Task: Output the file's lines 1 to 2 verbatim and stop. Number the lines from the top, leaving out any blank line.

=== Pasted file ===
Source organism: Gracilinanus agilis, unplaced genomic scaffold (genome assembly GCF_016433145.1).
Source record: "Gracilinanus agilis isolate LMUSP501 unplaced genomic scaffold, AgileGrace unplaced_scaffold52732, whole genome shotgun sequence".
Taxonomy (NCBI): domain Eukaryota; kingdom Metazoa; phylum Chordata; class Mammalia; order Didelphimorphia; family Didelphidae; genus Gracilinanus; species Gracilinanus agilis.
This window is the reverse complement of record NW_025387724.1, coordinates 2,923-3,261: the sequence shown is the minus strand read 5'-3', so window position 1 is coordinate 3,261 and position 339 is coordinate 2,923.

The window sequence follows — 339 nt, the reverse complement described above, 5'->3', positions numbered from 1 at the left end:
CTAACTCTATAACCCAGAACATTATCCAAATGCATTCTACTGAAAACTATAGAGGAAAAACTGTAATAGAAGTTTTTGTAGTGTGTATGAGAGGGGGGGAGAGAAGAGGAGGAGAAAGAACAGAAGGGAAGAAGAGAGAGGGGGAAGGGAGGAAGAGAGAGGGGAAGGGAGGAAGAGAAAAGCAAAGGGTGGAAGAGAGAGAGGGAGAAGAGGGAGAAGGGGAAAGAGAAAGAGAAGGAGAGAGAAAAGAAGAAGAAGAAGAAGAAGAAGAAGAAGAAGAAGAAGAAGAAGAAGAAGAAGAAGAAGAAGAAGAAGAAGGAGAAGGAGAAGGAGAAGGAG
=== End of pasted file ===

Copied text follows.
Source organism: Gracilinanus agilis, unplaced genomic scaffold (genome assembly GCF_016433145.1).
Source record: "Gracilinanus agilis isolate LMUSP501 unplaced genomic scaffold, AgileGrace unplaced_scaffold52732, whole genome shotgun sequence".